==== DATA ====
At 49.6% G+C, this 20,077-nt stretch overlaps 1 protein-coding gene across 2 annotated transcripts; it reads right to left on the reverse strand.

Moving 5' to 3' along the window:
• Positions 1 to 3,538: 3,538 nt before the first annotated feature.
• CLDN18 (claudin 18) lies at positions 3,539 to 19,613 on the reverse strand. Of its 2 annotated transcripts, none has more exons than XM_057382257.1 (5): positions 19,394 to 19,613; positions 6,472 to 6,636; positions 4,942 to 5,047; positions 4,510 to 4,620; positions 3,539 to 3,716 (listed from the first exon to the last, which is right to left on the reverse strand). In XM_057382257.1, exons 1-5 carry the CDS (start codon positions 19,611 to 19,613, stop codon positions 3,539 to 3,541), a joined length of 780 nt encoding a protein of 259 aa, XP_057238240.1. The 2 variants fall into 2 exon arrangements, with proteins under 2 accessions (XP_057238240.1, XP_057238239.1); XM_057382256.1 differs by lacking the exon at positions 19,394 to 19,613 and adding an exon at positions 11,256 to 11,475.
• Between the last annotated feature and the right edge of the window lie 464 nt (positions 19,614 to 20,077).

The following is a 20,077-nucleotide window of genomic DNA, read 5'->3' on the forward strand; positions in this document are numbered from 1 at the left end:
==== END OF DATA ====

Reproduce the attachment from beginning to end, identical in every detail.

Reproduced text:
At 49.6% G+C, this 20,077-nt stretch overlaps 1 protein-coding gene across 2 annotated transcripts; it reads right to left on the reverse strand.

Moving 5' to 3' along the window:
• Positions 1 to 3,538: 3,538 nt before the first annotated feature.
• CLDN18 (claudin 18) lies at positions 3,539 to 19,613 on the reverse strand. Of its 2 annotated transcripts, none has more exons than XM_057382257.1 (5): positions 19,394 to 19,613; positions 6,472 to 6,636; positions 4,942 to 5,047; positions 4,510 to 4,620; positions 3,539 to 3,716 (listed from the first exon to the last, which is right to left on the reverse strand). In XM_057382257.1, exons 1-5 carry the CDS (start codon positions 19,611 to 19,613, stop codon positions 3,539 to 3,541), a joined length of 780 nt encoding a protein of 259 aa, XP_057238240.1. The 2 variants fall into 2 exon arrangements, with proteins under 2 accessions (XP_057238240.1, XP_057238239.1); XM_057382256.1 differs by lacking the exon at positions 19,394 to 19,613 and adding an exon at positions 11,256 to 11,475.
• Between the last annotated feature and the right edge of the window lie 464 nt (positions 19,614 to 20,077).

The following is a 20,077-nucleotide window of genomic DNA, read 5'->3' on the forward strand; positions in this document are numbered from 1 at the left end: